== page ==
I agree here, but I still felt really sorry for West. He was a genuinely good man who tried to change and sort of managed it, unlike Logen who is an awful man who tried to change and absolutely couldn't. Although Logen when he's trying to change is pretty great; his character throughout Before They Are Hanged, when you can mostly forget who he actually is (or don't entirely know it yet), is probably the most likeable of anyone in The First Law.

Regarding Glokta, the torture scenes with him made me really quite uncomfortable. There are a few things that I just need to see mentioned and it sets me off - any sort of injury to teeth or fingernails (particularly teeth) gets me shivering in animal sympathy - but I think the absolute worst is the torture whereby the victim's arm is chopped off by degrees. It's the brutal, escalating horror of it, going from minor injury to mortal wound, that makes it very hard for me to read. Starting off the torture with what is essentially an over-enthusiastic trimming of the fingernails is a twisted bit of genius.

John Charity Spring
Nov 3, 2009

ACTIVATE THE QUEEN


That reminds me of another thing that I really liked about The First Law: the cycle and symmetry involved with Pike's fate. Learning that he was the fat merchant from TBI was a huge surprise for me and I found it immensely satisfying.

John Charity Spring
Nov 3, 2009

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The thing to remember about both Shivers and Logen is that neither is a good man, though they occasionally want to be.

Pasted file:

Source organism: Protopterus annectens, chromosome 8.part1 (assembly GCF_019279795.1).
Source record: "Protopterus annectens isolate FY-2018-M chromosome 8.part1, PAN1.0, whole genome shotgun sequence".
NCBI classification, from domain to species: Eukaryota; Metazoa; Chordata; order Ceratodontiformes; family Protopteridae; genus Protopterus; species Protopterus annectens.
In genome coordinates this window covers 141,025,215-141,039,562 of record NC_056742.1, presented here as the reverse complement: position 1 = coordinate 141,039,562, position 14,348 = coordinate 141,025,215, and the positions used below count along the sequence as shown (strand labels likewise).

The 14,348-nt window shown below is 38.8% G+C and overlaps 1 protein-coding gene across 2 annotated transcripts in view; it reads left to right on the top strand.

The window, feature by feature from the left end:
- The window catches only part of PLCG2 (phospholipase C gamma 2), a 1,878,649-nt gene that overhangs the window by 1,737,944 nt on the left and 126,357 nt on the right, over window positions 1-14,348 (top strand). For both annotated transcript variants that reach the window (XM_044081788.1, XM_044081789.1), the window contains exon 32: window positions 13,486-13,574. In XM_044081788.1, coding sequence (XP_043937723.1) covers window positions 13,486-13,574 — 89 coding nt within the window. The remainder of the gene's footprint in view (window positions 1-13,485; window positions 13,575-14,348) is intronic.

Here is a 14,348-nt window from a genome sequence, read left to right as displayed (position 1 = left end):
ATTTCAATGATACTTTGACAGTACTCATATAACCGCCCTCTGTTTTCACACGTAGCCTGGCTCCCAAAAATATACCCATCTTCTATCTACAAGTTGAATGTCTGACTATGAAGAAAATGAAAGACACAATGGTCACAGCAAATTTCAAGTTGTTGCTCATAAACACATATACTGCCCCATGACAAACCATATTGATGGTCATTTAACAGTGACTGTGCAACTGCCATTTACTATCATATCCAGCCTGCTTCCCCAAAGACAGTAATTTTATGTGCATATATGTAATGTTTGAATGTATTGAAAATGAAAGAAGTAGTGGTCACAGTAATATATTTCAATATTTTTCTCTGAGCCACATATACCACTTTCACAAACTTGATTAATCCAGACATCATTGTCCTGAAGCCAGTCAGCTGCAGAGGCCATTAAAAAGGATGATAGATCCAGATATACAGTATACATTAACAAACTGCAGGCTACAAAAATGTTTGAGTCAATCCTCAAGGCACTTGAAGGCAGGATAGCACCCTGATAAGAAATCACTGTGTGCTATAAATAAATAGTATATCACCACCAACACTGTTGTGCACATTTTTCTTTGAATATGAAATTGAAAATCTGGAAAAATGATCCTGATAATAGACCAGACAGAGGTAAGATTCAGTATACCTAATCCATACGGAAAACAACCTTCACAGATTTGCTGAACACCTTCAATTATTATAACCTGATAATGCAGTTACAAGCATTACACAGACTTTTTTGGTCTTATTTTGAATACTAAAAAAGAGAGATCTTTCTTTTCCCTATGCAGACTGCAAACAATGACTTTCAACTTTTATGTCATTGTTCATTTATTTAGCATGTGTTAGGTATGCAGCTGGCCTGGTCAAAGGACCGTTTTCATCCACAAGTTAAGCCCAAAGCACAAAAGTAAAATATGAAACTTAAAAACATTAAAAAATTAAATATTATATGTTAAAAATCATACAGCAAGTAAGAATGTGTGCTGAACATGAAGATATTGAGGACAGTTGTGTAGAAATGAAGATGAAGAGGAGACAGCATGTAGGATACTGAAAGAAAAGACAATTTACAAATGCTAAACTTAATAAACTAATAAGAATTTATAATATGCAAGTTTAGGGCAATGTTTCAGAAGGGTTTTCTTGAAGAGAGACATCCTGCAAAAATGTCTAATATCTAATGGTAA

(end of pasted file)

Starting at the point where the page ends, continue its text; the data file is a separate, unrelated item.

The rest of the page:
John Charity Spring
Nov 3, 2009

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Almost certainly. Good to know that Ferro is prospering after a fashion!

vvv I agree with that mostly. I really enjoyed Best Served Cold, but it is a bit of a thematic retread. Hopefully The Heroes will break some new ground.

John Charity Spring fucked around with this message at May 5, 2010 around 12:10

John Charity Spring
Nov 3, 2009

ACTIVATE THE QUEEN


A Nice Boy posted:

I'm about 150 pages into book 2, and so far I'm liking it more than book 1. It's much faster paced, and gets you into the characters at a nice clip. I loved book 1, but felt like it meandered around a bit early before finding focus in the second half.

Abercrombie essentially uses The Blade Itself to set everything up, then the next two books ratchet up the pace considerably as all the set-up gets its pay-off.

John Charity Spring
Nov 3, 2009

ACTIVATE THE QUEEN


Mr.48 posted:

Just finished Best Served Cold and was impressed by the sheer amount of backstabbing.

One thing I'm not certain of though: Whats the deal with Shenkt? Clearly he's an eater like Sulfur and refers to having the same masters once upon a time, so is he an ex-apprentice of Bayaz or what?

Shenkt is one of Bayaz's followers. Well, originally. Now he hates him of course.

John Charity Spring
Nov 3, 2009

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Khatib posted:

Bernard Cornwell's Warlord Chronicles

Brilliant books. Cornwell is generally a good author although his most famous books, the Sharpe series, vary from formulaic and mediocre to really very good. This trilogy about King Arthur is easily his best, though. Recommended to anyone.